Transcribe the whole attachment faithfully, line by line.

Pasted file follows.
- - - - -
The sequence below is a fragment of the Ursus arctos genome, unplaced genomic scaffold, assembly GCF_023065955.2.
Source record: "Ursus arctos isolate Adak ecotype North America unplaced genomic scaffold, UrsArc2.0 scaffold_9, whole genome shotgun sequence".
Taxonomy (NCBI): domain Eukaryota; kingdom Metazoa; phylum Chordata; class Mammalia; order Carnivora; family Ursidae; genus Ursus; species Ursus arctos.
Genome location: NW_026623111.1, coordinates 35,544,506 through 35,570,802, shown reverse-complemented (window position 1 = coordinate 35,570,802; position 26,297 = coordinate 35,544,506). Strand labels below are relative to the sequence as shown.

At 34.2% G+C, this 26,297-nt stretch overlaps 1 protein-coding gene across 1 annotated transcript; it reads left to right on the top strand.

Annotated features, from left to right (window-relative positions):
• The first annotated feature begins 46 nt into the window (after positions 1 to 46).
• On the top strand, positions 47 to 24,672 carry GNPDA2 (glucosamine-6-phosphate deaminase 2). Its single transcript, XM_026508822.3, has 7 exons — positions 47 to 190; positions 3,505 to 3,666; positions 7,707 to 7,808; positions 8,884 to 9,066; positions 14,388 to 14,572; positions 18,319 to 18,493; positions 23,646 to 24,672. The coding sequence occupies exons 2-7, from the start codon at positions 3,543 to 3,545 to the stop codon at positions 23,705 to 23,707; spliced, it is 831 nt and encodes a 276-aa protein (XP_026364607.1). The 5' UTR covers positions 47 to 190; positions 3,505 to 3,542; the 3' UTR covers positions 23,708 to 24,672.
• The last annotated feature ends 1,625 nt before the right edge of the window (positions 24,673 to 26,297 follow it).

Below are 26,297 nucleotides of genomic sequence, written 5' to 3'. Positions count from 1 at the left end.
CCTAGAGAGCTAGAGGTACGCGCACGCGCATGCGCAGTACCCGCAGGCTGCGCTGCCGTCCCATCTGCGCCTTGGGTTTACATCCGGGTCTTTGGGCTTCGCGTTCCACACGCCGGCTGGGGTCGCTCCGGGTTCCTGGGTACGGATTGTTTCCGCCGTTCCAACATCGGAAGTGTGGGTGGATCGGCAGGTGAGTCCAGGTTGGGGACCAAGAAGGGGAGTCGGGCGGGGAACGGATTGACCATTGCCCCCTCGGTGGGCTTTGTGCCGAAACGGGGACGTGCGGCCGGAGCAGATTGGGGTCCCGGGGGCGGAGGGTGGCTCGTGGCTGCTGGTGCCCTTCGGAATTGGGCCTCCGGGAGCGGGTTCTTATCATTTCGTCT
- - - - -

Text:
The sequence below is a fragment of the Ursus arctos genome, unplaced genomic scaffold, assembly GCF_023065955.2.
Source record: "Ursus arctos isolate Adak ecotype North America unplaced genomic scaffold, UrsArc2.0 scaffold_9, whole genome shotgun sequence".
Taxonomy (NCBI): domain Eukaryota; kingdom Metazoa; phylum Chordata; class Mammalia; order Carnivora; family Ursidae; genus Ursus; species Ursus arctos.
Genome location: NW_026623111.1, coordinates 35,544,506 through 35,570,802, shown reverse-complemented (window position 1 = coordinate 35,570,802; position 26,297 = coordinate 35,544,506). Strand labels below are relative to the sequence as shown.

At 34.2% G+C, this 26,297-nt stretch overlaps 1 protein-coding gene across 1 annotated transcript; it reads left to right on the top strand.

Annotated features, from left to right (window-relative positions):
• The first annotated feature begins 46 nt into the window (after positions 1 to 46).
• On the top strand, positions 47 to 24,672 carry GNPDA2 (glucosamine-6-phosphate deaminase 2). Its single transcript, XM_026508822.3, has 7 exons — positions 47 to 190; positions 3,505 to 3,666; positions 7,707 to 7,808; positions 8,884 to 9,066; positions 14,388 to 14,572; positions 18,319 to 18,493; positions 23,646 to 24,672. The coding sequence occupies exons 2-7, from the start codon at positions 3,543 to 3,545 to the stop codon at positions 23,705 to 23,707; spliced, it is 831 nt and encodes a 276-aa protein (XP_026364607.1). The 5' UTR covers positions 47 to 190; positions 3,505 to 3,542; the 3' UTR covers positions 23,708 to 24,672.
• The last annotated feature ends 1,625 nt before the right edge of the window (positions 24,673 to 26,297 follow it).

Below are 26,297 nucleotides of genomic sequence, written 5' to 3'. Positions count from 1 at the left end.
CCTAGAGAGCTAGAGGTACGCGCACGCGCATGCGCAGTACCCGCAGGCTGCGCTGCCGTCCCATCTGCGCCTTGGGTTTACATCCGGGTCTTTGGGCTTCGCGTTCCACACGCCGGCTGGGGTCGCTCCGGGTTCCTGGGTACGGATTGTTTCCGCCGTTCCAACATCGGAAGTGTGGGTGGATCGGCAGGTGAGTCCAGGTTGGGGACCAAGAAGGGGAGTCGGGCGGGGAACGGATTGACCATTGCCCCCTCGGTGGGCTTTGTGCCGAAACGGGGACGTGCGGCCGGAGCAGATTGGGGTCCCGGGGGCGGAGGGTGGCTCGTGGCTGCTGGTGCCCTTCGGAATTGGGCCTCCGGGAGCGGGTTCTTATCATTTCGTCT